My favoured outcome for 2010 is perhaps one along the lines of 1971. A market which has seen huge outsize gains in one year is likely to follow with another where very little happens at all. 2010 will likely be a difficult year to trade, but hopefully it will be viewed more in the context of a psychological recovery rather than a material one; it could set up 2011 to be a very good year for all...
As of Janauary 26th 2010 the S&P was 8% above its 200-day MA, -2% below its 50-day MA and -3% below its 20-day MA. In October 30th 2009 the S&P was -3% down on its 20-day MA and -1.5% down from its 50-day MA (although 13% above its 200-day MA); but this was the day of the last significant reaction low and the launching point for the current leg of the rally.
However, when we look for matches across all three moving averages (dating back to 1950) a number of time periods emerge - but not all relate to prior time period matches. If we look back from the very first review we have:
In June 2008 there was a number of possible outcomes; strongest associations were to 2001, 2002, 2003 with honorable mentions to 2008, 1982, 1981, 1969 and 1957.
In October 2008 matches fell to 1962, 1970, 1974, 2001 and 2002
For November 2008 it was down to 1974 and 2002.
In September 2009 the matching action was 1955, 1975, 1980, 1982, 1983, 1986 and 1987.
In December 2009 we had matches for 1971, 1975, 1983, 1986, 1987 and 1997.
Now, in January 2010 we have a broad number of matches: 1999, 1998, 1987, 1986, 1971, 1967, 1963, 1961, 1959 and 1954.
Since the March bottom in 2009 the S&P has been matching the action of 1986 and 1987. However, for the current state of play the strongest matches were to March-June 1999 with May-June 1971 next and March 1963 after that.
So how did the S&P look during these periods?
The year had a bullish bias, although in percentage terms 1999 was not a big winner for bulls. This scrappy behavior continued to its eventual peak in 2000 (@1,553). Whipsaw action made for difficult trading conditions with momemtum indicators (like stochastics) providing better trade entries than trend following indicators (like the MACD); will 2010 be another such year?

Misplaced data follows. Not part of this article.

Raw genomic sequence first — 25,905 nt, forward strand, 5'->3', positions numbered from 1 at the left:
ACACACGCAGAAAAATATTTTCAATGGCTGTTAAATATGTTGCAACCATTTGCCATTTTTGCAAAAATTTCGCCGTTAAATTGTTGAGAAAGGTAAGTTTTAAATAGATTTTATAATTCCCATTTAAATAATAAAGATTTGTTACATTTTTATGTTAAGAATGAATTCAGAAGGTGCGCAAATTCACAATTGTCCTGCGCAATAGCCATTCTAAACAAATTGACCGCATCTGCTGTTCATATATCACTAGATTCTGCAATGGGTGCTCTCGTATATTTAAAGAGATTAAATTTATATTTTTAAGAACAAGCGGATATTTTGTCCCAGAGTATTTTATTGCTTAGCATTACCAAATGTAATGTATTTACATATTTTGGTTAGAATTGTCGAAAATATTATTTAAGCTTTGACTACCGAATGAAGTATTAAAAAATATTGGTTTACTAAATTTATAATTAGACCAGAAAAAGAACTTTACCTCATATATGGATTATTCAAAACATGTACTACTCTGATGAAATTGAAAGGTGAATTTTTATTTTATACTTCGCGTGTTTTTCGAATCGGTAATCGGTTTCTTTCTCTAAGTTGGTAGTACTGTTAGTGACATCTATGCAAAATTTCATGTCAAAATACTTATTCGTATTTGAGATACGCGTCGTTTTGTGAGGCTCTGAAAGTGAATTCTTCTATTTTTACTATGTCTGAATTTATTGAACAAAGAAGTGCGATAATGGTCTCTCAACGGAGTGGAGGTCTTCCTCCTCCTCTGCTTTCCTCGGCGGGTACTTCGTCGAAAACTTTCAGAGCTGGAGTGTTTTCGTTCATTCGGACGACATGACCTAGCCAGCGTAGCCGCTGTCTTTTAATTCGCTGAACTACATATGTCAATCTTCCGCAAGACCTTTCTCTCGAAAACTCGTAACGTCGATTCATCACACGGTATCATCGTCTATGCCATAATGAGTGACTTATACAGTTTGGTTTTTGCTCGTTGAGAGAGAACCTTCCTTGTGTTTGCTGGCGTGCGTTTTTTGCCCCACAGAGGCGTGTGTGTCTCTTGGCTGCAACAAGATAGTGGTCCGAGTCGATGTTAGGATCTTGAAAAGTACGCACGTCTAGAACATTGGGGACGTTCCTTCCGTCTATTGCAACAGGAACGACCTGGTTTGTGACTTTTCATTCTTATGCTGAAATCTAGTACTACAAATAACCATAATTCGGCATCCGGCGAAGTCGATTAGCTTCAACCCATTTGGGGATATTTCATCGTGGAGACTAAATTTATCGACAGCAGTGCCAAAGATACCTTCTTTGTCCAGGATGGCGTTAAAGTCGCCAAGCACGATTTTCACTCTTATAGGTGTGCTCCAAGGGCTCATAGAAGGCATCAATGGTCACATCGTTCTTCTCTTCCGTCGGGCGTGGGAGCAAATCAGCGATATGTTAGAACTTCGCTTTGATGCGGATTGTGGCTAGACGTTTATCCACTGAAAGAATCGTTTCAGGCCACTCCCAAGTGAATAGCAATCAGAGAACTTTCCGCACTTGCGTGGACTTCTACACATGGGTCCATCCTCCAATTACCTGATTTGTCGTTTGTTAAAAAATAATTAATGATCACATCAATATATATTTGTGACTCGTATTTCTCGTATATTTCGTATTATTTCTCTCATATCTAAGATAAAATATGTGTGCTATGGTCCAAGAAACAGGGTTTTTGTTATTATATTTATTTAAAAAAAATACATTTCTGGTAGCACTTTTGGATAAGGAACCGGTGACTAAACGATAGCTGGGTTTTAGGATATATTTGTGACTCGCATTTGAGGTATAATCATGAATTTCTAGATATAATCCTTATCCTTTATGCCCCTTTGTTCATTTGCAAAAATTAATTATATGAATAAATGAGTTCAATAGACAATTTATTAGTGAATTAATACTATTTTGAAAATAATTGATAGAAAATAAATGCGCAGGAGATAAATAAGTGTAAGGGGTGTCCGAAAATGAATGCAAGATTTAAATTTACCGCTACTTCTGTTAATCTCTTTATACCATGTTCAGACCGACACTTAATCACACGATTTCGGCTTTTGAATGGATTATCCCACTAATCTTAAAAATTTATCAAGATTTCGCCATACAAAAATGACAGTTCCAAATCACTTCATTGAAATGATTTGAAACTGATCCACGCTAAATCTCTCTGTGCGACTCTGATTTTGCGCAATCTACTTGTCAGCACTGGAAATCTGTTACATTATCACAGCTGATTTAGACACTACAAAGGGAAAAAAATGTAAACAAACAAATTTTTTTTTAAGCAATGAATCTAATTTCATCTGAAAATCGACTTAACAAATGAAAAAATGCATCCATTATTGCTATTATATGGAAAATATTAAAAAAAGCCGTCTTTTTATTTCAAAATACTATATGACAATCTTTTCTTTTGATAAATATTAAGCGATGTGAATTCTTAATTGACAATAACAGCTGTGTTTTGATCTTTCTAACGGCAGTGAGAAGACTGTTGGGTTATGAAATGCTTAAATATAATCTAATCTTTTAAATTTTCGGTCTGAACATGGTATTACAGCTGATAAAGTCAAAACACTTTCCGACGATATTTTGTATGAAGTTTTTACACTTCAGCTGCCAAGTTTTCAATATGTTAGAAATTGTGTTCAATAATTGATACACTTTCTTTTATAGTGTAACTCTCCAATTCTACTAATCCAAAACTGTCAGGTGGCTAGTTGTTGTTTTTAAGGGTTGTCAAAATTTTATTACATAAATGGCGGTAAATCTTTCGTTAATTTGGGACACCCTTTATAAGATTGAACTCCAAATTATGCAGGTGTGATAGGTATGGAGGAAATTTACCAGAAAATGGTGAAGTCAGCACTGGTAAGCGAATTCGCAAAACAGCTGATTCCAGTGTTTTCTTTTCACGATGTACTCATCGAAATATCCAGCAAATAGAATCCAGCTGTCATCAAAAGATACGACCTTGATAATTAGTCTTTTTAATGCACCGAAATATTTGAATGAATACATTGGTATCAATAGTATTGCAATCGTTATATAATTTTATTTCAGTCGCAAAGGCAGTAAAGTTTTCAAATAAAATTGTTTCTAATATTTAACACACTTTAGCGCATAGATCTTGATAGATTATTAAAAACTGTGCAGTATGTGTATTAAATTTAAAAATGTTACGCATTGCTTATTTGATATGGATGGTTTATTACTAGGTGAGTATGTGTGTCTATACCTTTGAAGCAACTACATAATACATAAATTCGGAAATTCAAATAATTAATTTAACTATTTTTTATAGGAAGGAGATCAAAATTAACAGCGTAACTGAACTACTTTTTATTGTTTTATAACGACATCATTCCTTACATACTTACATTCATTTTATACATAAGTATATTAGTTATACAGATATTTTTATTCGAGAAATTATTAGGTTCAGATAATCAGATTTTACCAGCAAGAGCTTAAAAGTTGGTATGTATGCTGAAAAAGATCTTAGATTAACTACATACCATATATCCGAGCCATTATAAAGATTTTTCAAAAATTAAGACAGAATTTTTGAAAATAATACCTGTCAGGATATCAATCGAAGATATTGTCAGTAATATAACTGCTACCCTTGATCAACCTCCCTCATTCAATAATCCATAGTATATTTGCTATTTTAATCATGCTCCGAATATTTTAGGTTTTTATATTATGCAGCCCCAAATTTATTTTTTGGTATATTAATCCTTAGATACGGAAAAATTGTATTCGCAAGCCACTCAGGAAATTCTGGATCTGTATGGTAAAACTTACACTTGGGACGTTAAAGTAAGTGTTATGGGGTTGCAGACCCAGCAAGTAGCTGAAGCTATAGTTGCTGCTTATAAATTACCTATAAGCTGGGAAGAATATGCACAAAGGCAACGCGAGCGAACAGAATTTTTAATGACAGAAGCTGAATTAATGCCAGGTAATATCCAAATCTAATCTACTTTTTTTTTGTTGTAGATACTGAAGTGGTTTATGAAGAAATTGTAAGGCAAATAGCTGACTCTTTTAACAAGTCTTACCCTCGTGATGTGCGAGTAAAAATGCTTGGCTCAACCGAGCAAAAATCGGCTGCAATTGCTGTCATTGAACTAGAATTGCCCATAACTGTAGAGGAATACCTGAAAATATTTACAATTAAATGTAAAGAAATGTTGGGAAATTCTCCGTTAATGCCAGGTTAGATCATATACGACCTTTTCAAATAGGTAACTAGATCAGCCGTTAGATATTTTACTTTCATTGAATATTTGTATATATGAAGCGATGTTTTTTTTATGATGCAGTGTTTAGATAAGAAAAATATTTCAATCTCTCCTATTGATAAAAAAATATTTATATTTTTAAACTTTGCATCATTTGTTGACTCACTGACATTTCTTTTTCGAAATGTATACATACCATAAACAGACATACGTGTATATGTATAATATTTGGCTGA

In December the relative position of the market looked like this with the bias bullish:
Now the market mapping is after the 1971 peak and heading down with a bearish bias
In 1971 the S&P stayed relatively close to its 50-day MA with a maximum distance of 6% away from the MA. While the market was ultimately bearish, it wasn't a market controlled by sharp selloffs; it was a market where cash-is-king.
The 1963 match provides the most bullish scenario. Here the market followed with solid gains throughout the rest of the year; the most the S&P lost to its 50-day MA was -4% in November. The match strengthens when you look back to 1962. In June 1962 the S&P suffered a meltdown which left the S&P -23% below its 200-day MA, -15% below its 50-day MA and -7% off its 20-day MA - while not the damage of March 2009 there is a precedent. A similar match occured in October 2008 - the difference came in the March 2009 low which was lower than the October 2008 low, whereas the October 1962 low was higher than its June low - but in each case a major market bottom was left in place. As for the ensuing rally, it wasn't until April 1966 that it eventually stalled, a rally which lasted the best part of 4 years.